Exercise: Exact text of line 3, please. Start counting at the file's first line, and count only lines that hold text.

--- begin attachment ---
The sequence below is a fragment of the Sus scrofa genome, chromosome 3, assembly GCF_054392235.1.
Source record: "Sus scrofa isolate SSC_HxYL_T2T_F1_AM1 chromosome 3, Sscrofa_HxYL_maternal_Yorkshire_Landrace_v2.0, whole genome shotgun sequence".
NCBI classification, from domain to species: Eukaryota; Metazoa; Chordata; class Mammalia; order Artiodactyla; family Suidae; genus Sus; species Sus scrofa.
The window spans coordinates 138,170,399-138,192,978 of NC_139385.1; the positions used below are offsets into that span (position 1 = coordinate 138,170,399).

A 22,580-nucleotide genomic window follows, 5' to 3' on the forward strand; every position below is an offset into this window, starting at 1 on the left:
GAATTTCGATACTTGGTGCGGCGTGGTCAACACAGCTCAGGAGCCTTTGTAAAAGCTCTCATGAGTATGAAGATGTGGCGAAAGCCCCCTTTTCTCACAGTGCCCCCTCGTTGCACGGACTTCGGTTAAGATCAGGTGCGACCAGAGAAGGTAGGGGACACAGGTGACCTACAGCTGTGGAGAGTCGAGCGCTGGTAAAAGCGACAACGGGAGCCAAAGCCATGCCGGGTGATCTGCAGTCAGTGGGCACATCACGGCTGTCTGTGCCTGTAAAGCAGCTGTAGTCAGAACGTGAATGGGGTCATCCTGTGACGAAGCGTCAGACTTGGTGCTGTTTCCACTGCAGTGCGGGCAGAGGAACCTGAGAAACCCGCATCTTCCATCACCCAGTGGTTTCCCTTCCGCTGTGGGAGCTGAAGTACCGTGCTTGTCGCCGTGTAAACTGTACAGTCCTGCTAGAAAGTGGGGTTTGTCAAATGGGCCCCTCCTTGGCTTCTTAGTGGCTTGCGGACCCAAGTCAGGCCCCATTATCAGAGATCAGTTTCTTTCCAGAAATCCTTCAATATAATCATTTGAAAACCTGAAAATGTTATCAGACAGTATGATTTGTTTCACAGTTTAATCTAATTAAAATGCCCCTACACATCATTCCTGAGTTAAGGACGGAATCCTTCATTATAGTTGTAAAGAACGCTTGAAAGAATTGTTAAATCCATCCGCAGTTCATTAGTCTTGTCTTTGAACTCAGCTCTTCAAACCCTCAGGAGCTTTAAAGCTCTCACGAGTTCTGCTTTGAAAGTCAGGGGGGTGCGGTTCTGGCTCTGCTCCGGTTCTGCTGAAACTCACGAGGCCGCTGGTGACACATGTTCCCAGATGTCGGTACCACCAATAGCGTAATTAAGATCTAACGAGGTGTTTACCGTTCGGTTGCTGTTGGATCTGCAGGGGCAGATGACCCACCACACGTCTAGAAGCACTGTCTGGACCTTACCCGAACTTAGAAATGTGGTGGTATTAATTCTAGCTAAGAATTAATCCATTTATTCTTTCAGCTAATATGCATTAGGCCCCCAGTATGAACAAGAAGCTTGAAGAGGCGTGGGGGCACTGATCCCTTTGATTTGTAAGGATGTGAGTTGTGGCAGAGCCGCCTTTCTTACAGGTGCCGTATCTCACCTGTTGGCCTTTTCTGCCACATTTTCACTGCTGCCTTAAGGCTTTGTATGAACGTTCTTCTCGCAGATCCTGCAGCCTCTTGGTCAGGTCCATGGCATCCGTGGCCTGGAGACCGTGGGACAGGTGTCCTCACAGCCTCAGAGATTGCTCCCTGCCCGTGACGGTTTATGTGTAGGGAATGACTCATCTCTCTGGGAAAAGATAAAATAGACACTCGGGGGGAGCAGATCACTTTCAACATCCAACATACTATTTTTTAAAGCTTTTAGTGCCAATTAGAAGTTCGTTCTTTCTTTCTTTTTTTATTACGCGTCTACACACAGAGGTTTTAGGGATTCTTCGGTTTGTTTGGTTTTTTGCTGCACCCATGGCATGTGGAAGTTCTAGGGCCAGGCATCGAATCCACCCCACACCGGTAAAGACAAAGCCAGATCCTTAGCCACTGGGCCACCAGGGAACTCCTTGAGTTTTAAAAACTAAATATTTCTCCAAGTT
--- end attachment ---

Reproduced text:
NCBI classification, from domain to species: Eukaryota; Metazoa; Chordata; class Mammalia; order Artiodactyla; family Suidae; genus Sus; species Sus scrofa.